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The Environmental Significance of Airborne Diseases Due to the Use of Household Biomass Fuels | OMICS International
ISSN: 2167-7719
Air & Water Borne Diseases
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The Environmental Significance of Airborne Diseases Due to the Use of Household Biomass Fuels

Ki-Hyun Kim*

Department of Environment & Energy, Sejong University, Seoul 143-747, Korea

*Corresponding Author:
Ki-Hyun Kim
Department of Environment & Energy
Sejong University, Seoul 143-747, Korea
Tel: +82-2-3408-3233
Fax: +82-2-3408-4320
E-mail: [email protected]

Received Date: June 06, 2012; Accepted Date: June 06, 2012; Published Date: June 08, 2012

Citation: Kim KH (2012) The Environmental Significance of Airborne Diseases Due to the Use of Household Biomass Fuels. Air Water Borne Dis 1:e111. doi:10.4172/2167-7719.1000e111

Copyright: © 2012 Kim KH. This is an open-access article distributed under the terms of the Creative Commons Attribution License, which permits unrestricted use, distribution, and reproduction in any medium, provided the original author and source are credited.

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To date, approximately half the world’s population and up to 90% of rural households in developing countries rely on biomass fuels in the form of wood, coal, animal dung, and crop residues [1]. As many deleterious substances are produced from food materials via cooking, various types of pollutants are also emitted due to the incomplete combustion of these fuels. These pollutants include Particulate matter (PM) and the associated components (metals, Polycyclic aromatic hydrocarbons (PAH), etc) as well as numerous gaseous constituents (e.g., carbon monoxide, formaldehyde, nitrogen dioxide, volatile organic compounds) [2-6]. As such, the use of household biomass fuel can act as the source of Indoor air pollution (IAP) through which various forms of pollutants are released.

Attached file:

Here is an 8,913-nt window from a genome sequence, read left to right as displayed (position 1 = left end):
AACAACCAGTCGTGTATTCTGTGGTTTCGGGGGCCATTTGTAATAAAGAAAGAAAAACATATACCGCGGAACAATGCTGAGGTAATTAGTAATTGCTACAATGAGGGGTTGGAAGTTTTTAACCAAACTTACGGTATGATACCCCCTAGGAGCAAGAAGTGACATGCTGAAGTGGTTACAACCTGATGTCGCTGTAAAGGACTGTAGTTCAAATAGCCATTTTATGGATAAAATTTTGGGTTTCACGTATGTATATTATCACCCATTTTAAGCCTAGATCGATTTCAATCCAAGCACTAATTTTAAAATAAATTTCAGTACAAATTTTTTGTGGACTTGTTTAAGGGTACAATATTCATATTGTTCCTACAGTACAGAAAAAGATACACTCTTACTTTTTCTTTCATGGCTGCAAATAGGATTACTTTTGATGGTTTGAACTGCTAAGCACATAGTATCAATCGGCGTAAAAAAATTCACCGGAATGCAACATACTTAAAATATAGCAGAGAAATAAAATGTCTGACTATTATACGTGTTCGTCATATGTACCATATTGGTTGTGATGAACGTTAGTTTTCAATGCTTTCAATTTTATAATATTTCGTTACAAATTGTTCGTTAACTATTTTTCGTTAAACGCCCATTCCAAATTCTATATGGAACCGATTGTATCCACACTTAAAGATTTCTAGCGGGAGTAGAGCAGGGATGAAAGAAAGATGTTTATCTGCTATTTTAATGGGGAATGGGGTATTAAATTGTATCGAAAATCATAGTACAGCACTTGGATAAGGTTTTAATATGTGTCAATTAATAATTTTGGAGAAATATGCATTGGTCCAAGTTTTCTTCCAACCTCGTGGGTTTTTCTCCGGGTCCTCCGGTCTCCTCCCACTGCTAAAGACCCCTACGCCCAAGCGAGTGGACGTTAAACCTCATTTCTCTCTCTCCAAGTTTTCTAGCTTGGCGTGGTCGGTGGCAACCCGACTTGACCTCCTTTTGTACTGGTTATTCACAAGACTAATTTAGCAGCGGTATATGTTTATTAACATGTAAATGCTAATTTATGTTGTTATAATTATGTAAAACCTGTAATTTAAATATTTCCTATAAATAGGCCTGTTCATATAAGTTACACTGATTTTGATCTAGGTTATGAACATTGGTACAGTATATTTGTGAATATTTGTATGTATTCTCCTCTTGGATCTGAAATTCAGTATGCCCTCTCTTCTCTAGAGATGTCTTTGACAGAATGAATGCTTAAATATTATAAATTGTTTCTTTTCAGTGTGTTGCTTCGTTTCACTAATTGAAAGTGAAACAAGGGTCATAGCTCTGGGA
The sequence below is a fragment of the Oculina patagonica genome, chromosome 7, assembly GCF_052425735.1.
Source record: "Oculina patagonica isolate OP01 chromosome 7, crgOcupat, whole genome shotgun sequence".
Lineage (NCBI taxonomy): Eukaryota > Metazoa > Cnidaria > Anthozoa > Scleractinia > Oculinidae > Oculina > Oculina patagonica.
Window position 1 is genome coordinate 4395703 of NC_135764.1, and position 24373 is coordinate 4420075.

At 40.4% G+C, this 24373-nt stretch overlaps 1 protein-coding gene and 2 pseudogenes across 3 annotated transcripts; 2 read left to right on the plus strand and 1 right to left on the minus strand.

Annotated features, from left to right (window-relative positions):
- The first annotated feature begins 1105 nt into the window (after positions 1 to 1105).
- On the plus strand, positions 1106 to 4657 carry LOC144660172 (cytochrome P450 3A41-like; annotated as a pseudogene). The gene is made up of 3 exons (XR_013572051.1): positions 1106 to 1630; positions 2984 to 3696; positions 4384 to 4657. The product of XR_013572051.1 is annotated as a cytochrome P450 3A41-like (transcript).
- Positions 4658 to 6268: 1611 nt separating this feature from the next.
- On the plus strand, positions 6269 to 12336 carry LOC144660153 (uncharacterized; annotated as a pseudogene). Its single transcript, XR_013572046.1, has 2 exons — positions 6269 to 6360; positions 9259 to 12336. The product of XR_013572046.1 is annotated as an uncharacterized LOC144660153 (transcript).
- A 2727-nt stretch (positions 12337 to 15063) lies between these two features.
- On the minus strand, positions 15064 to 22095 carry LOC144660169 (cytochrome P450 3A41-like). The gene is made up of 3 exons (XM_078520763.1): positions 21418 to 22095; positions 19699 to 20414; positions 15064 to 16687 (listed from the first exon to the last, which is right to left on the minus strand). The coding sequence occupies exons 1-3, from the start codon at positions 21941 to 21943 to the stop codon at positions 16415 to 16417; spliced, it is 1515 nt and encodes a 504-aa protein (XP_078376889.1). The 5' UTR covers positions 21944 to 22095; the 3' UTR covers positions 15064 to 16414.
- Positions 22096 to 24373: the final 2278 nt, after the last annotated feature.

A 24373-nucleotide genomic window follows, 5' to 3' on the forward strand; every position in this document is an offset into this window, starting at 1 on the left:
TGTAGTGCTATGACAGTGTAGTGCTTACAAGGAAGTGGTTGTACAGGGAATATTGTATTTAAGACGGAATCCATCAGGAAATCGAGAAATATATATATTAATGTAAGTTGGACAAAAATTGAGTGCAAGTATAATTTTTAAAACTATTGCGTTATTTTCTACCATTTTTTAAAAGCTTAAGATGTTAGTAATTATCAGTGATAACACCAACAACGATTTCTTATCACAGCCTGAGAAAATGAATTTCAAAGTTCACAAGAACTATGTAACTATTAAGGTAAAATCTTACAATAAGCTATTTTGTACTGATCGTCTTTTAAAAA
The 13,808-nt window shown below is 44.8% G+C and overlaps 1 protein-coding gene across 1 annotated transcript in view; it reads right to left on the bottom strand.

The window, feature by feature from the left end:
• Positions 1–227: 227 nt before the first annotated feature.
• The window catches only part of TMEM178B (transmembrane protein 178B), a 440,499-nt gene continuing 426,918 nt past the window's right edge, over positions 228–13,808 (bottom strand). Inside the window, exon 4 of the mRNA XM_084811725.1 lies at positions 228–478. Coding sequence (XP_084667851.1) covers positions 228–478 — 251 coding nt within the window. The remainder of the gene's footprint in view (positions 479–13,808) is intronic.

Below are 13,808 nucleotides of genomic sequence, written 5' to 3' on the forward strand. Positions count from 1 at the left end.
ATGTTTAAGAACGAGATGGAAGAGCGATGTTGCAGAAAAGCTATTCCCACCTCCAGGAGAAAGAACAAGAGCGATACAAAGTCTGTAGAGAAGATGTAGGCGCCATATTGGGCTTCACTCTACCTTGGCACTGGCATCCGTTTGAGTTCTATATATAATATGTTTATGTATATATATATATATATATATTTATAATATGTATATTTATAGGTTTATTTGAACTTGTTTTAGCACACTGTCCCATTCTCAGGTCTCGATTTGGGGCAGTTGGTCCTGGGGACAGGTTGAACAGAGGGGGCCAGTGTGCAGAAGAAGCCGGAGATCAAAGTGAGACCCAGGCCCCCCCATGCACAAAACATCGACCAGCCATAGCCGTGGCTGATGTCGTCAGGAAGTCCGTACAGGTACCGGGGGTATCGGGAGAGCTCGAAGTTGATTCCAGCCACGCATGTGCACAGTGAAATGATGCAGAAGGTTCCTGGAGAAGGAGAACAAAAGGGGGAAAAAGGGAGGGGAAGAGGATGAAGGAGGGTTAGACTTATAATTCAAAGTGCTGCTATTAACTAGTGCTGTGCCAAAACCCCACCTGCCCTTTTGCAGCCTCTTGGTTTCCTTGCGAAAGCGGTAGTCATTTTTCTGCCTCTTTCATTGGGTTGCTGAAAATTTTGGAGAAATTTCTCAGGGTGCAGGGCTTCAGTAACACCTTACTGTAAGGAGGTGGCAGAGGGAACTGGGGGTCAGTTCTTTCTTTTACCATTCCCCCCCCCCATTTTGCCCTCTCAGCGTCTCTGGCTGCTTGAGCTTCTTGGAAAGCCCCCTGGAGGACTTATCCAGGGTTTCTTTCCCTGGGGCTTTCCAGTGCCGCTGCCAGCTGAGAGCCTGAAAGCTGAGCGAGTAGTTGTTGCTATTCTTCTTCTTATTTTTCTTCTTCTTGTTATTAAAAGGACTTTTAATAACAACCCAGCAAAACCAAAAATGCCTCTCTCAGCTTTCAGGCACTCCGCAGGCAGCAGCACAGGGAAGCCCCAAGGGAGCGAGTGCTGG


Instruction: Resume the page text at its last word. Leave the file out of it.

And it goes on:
Exposure to IAP may be responsible for nearly 2 million excess deaths in developing countries and for some 4% of the global burden of disease [7]. Children are particularly vulnerable to IAP because their metabolic pathways are underdeveloped and immature [8]. It is thus imperative to acquire the basic knowledge concerning the diverse health risks associated with cooking emissions in relation with the use of coal and biomass fuels. In light of environmental significance of IAP stemming from the household use of biofuel and its potential health risks, it is very important to be able to establish various policies and prevention strategies to handle this issue properly.


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